By NEMS Daily Journal
Newspapers across Mississippi headlined a story in their print and on-line editions last week that did not surprise public officials and civic leaders who keep up with the costs of highway transportation: Mississippi’s gasoline tax revenue isn’t adequate for the demand for maintenance and construction costs.
The expected but glum news came from Butch Brown, the recently reconfirmed executive director of the Mississippi Department of Transportation.
Brown, in addition, is president-elect of the American Association of State Highway and Transportation Officials, and he used that organization’s campaign to raise awareness across the U.S. to break the news to Mississippians about our state’s highway revenue situation.
Brown said Mississippi’s gasoline tax is too low and that our state should stop diverting fuel tax money into other programs while new construction, improvements, repair and replacement of bridges are rising in importance and urgency.
The Journal continues raising the issue of highways, revenue and pressing needs because great and carefully developed plans for new roads statewide will grind to a screeching, dusty halt if the revenue situation isn’t in some way improved.
Progress is evident, but can it be sustained?
This week, crews are working on U.S. Highway 78 between U.S. 45 and Belden, upgrading it to become Interstate 22 in about three years, perhaps less if one end or another of the Birmingham-to-Memphis corridor is hooked to an interstate highway.
A few miles south of the Tupelo High School exit on the Natchez Trace Parkway, great swaths of dirt have been graded away as the new Mississippi Highway 6 moves toward its planned intersection with U.S. 45 in south Tupelo. Rise above the trees at the construction on the Trace and a long ribbon of new construction stretches toward Pontotoc, where already four-laned Highway 6 awaits its final connection into Tupelo.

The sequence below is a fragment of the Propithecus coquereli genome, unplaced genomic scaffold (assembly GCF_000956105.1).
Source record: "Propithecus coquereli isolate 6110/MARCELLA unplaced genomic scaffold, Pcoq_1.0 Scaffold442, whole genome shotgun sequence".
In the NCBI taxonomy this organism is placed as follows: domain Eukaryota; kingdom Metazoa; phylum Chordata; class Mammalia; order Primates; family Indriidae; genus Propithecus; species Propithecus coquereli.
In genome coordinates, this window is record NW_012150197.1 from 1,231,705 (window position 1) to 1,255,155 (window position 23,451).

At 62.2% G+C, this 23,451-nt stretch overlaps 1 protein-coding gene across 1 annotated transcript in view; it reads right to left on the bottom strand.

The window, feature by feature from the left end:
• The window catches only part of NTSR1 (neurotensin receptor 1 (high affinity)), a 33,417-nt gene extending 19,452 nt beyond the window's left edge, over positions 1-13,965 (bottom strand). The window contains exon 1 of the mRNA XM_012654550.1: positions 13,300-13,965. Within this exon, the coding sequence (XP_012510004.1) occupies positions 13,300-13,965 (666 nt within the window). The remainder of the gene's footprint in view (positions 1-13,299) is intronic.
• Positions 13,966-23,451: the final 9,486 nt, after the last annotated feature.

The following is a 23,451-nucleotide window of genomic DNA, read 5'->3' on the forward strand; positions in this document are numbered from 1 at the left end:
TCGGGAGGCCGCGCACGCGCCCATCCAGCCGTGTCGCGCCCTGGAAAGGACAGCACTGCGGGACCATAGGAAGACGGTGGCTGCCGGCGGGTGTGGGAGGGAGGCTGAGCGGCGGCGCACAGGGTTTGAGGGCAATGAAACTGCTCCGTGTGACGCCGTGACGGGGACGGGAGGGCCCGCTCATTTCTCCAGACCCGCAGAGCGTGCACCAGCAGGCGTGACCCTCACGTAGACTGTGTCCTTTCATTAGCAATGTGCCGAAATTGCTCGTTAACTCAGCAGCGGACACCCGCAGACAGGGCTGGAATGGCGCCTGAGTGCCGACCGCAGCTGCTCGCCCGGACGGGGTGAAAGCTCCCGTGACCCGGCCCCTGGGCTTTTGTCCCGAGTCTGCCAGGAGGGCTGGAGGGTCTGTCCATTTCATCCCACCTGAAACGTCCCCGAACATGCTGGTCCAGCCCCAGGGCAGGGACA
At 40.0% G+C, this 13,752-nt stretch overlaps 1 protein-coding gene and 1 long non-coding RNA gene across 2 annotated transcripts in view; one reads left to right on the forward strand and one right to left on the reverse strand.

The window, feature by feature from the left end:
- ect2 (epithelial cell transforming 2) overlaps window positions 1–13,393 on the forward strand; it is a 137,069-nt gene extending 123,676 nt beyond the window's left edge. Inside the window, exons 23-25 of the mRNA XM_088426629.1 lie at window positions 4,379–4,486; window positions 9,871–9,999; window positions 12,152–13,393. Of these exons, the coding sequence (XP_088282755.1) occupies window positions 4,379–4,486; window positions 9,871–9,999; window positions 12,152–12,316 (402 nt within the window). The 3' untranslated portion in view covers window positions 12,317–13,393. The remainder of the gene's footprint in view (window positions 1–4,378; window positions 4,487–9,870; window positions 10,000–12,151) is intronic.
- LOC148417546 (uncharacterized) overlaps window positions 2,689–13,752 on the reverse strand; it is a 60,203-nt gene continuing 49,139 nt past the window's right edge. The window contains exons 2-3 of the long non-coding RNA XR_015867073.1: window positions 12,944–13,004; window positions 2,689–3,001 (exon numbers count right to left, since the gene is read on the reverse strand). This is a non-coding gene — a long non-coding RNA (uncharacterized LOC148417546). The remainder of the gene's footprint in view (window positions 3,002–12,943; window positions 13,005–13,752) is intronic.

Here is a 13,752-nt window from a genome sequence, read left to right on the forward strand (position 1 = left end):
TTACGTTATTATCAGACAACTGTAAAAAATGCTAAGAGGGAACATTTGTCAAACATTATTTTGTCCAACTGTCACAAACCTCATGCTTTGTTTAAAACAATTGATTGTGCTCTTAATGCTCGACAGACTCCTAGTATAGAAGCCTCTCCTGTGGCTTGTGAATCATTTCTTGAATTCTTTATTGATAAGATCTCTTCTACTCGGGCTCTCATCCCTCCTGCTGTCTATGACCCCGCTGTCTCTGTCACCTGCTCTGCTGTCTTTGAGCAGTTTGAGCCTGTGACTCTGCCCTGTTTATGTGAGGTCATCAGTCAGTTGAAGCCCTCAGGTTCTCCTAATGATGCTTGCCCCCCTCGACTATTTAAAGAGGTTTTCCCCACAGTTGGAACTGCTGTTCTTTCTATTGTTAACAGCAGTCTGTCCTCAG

Highway 6, which is mostly paid by federal funds, needs a four-lane connector to U.S. 78 at Sherman, and the access road to Toyota. That new highway will be paid substantially by state funds. Will there be enough revenue to build it within a reasonable time?
Work on Mississippi Highway 15 four-laning is under way from south of New Albany to the Tippah County line north of New Albany. Will funding be steady enough to accelerate that badly needed improvement in other counties on the statewide length of Highway 15?
Name a county, and there’s a highway either scheduled for work or in need of work.
Our state’s 18.5 cents per gallon state tax on gasoline has not changed since 1987, the year the 1987 Highway Program started its unprecedented improvements. Gas then was about $1 per gallon. Last summer it hit $4 per gallon. This year it’s back down to the $2.30-$2.60 range, depending on the week.
Our highway program has gained nothing with the price increases, and that probably must change if highway aspirations are met.
Many politicians won’t go near any kind of gasoline tax increase, but those same politicians want to be standing behind the ribbons claming credit the day they’re cut – if ever. Nothing will happen without courageously persuasive leadership.
Most politicians, and many other people, won’t be alive to see completions if highways depend on getting built with current revenues: The Vision 21 program could take 60 to 100 years.
Maybe we should dream of having particle beam transporters like on Star Trek, and our problems then would be solved.
But what about this year and 10 years down the road?
“At that time (1987), remember back, gas was selling for a dollar a gallon. That was 18.5 percent as a percent of the cost of fuel,” Brown said in an Associated Press story. “Now ratchet forward, when you get to $4 a gallon do the math.”
At $4 a gallon, about the peak price for regular gasoline last year, the tax works out to be about 4.62 percent of the cost of filling the tank, Brown said.
Mississippi’s gasoline tax combined with the federal fuel tax, is 37.2 cents per gallon. That’s the eighth lowest in the nation and well below the 45.6 cents nationwide average. All of our neighbors have higher fuel taxes; they’re building new, better roads, too.